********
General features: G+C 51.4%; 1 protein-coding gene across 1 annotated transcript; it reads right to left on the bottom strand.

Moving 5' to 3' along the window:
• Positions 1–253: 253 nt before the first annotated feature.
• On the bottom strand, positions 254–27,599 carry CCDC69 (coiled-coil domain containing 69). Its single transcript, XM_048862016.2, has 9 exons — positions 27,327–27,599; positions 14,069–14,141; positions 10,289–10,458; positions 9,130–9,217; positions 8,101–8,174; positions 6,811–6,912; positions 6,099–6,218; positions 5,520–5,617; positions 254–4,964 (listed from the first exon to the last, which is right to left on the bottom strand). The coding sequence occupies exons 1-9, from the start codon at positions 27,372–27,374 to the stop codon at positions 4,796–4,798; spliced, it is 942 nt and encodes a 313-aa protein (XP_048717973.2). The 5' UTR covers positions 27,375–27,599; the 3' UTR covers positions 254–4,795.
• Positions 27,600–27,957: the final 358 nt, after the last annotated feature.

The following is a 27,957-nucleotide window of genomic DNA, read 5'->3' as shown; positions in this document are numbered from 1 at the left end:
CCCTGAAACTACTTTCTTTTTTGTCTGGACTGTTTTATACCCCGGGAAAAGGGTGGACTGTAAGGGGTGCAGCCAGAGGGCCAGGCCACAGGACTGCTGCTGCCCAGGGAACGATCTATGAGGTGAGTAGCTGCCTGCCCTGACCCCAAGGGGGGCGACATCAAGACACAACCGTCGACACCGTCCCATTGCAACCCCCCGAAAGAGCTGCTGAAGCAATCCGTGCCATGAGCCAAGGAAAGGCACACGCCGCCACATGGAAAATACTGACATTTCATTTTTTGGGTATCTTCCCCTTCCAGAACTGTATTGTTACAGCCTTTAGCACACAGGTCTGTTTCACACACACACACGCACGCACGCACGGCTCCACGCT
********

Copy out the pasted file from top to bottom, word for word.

General features: G+C 51.4%; 1 protein-coding gene across 1 annotated transcript; it reads right to left on the bottom strand.

Moving 5' to 3' along the window:
• Positions 1–253: 253 nt before the first annotated feature.
• On the bottom strand, positions 254–27,599 carry CCDC69 (coiled-coil domain containing 69). Its single transcript, XM_048862016.2, has 9 exons — positions 27,327–27,599; positions 14,069–14,141; positions 10,289–10,458; positions 9,130–9,217; positions 8,101–8,174; positions 6,811–6,912; positions 6,099–6,218; positions 5,520–5,617; positions 254–4,964 (listed from the first exon to the last, which is right to left on the bottom strand). The coding sequence occupies exons 1-9, from the start codon at positions 27,372–27,374 to the stop codon at positions 4,796–4,798; spliced, it is 942 nt and encodes a 313-aa protein (XP_048717973.2). The 5' UTR covers positions 27,375–27,599; the 3' UTR covers positions 254–4,795.
• Positions 27,600–27,957: the final 358 nt, after the last annotated feature.

The following is a 27,957-nucleotide window of genomic DNA, read 5'->3' as shown; positions in this document are numbered from 1 at the left end:
CCCTGAAACTACTTTCTTTTTTGTCTGGACTGTTTTATACCCCGGGAAAAGGGTGGACTGTAAGGGGTGCAGCCAGAGGGCCAGGCCACAGGACTGCTGCTGCCCAGGGAACGATCTATGAGGTGAGTAGCTGCCTGCCCTGACCCCAAGGGGGGCGACATCAAGACACAACCGTCGACACCGTCCCATTGCAACCCCCCGAAAGAGCTGCTGAAGCAATCCGTGCCATGAGCCAAGGAAAGGCACACGCCGCCACATGGAAAATACTGACATTTCATTTTTTGGGTATCTTCCCCTTCCAGAACTGTATTGTTACAGCCTTTAGCACACAGGTCTGTTTCACACACACACACGCACGCACGCACGGCTCCACGCT